New Mutation in PMP22 Gene Linked to Severe, Early-onset Form of CMT1A

New Mutation in PMP22 Gene Linked to Severe, Early-onset Form of CMT1A
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Scientists have described a new genetic mutation in the PMP22 gene associated with a severe and early-onset form of Charcot-Marie-Tooth disease type 1A (CMT1A) in a 9-year-old girl.

The case was reported in the study, “A novel homozygous variant extending the peripheral myelin protein 22 by 9 AMino acids causes early‐onset Charcot‐Marie‐Tooth disease with predominant severe sensory ataxia,” published in the Journal of the Peripheral Nervous System.

CMT1A is normally associated with genetic mutations that cause a duplication in the DNA sequence of the PMP22 gene, which provides instructions to make a protein that is one of the components of myelin, the fatty substance that wraps around nerve fibers to ensure proper neuron communication.

Mutations causing deletions in the DNA sequence of PMP22 have been associated with another neuropathic disease, called hereditary neuropathy with liability to pressure palsies (HNPP), while point mutations have been linked to both CMT1A and HNPP.

Point mutations are those in which a single nucleotide (DNA building blocks) is modified in a gene’s DNA sequence, which may or may not lead to alterations in the composition of the protein it encodes.

“Bi-allelic mutations [mutations found in both copies of a gene] are exceptionally rare and have been associated with early onset and prominent ataxia [loss of movement control],” the investigators wrote.

Researchers described the rare case of a girl who carried a mutation in both copies of the PMP22 gene and developed a severe and early-onset form of CMT1A.

The 9-year-old girl was the second child of a consanguineous (family-related) Afghani couple. She was born after an uneventful pregnancy and did not require respiratory support at birth. There was no history of any neuromuscular or developmental disorder in the family.

Parents started noticing problems in their daughter’s motor development by the time she reached 1 year. She had floppy movements and only started crawling at age 2. The girl started showing signs of abnormal posture in her hands and feet. However, lab tests, chromosomal analyses, and brain magnetic resonance imaging (MRI) scans were normal.

By age 3 she was able to stand and walk with support. However, she never gained the ability to walk independently.

When she reached the age of 3-and-a-half, a neurological examination found signs of low muscle tone in her legs, which initially were attributed to lack of physical exercise.

Her gait was severely impaired, she lacked body reflexes, and had a mild speech delay, which later improved.

Nerve conduction studies performed when she reached age 7 revealed the speed at which electrical signals traveled through her sensory and motor nerves was abnormally low, which was indicative of a motor-sensory neuropathy.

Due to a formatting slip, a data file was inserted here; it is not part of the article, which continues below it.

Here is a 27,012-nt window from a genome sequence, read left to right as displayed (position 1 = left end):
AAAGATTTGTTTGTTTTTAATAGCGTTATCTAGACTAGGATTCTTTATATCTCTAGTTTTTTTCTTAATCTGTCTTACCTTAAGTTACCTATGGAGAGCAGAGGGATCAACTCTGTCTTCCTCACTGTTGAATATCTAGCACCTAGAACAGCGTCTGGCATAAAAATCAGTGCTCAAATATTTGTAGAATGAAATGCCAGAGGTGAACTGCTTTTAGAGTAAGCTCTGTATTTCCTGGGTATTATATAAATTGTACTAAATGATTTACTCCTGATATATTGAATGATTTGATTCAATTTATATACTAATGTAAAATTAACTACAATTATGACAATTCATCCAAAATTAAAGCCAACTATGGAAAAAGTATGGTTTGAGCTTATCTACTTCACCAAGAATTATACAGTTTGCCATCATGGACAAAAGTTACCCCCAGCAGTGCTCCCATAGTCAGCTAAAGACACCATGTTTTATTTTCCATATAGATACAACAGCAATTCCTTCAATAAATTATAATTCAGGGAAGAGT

Sensory nerves are those that are responsible for detecting and carrying information from different types of stimuli to the central nervous system (CNS, composed by the brain and spinal cord). Motor nerves are those that are responsible for controlling voluntary movements.

A re-assessment performed when she reached age 9 showed that despite requiring support for standing and walking, her muscle power and tone were close to normal in all segments tested.

Genetic tests performed afterward showed the girl carried a new mutation (c.483A>G) in both copies of the PMP22 gene that led to the addition of nine amino acids (the building blocks of proteins) to the PMP22 protein sequence.

Analyses also revealed her parents were both carriers of the mutation — carrying one copy each — and had abnormalities in nerve conduction tests that were consistent with the diagnosis of HNPP.

“PMP22‐deficient human models are rare but important to decipher the physiological [normal] function of the PMP22 protein,” the researchers wrote.

They also added the type of abnormalities observed in sensory nerves in this and other patients may indicate the PMP22 protein plays a key role during the development of the dorsal root ganglia, a region that contains the cell bodies of sensory nerves.

Joana holds a BSc in Biology, a MSc in Evolutionary and Developmental Biology and a PhD in Biomedical Sciences from Universidade de Lisboa, Portugal. Her work has been focused on the impact of non-canonical Wnt signaling in the collective behavior of endothelial cells — cells that made up the lining of blood vessels — found in the umbilical cord of newborns.
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Inês holds a PhD in Biomedical Sciences from the University of Lisbon, Portugal, where she specialized in blood vessel biology, blood stem cells, and cancer. Before that, she studied Cell and Molecular Biology at Universidade Nova de Lisboa and worked as a research fellow at Faculdade de Ciências e Tecnologias and Instituto Gulbenkian de Ciência. Inês currently works as a Managing Science Editor, striving to deliver the latest scientific advances to patient communities in a clear and accurate manner.
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Joana holds a BSc in Biology, a MSc in Evolutionary and Developmental Biology and a PhD in Biomedical Sciences from Universidade de Lisboa, Portugal. Her work has been focused on the impact of non-canonical Wnt signaling in the collective behavior of endothelial cells — cells that made up the lining of blood vessels — found in the umbilical cord of newborns.
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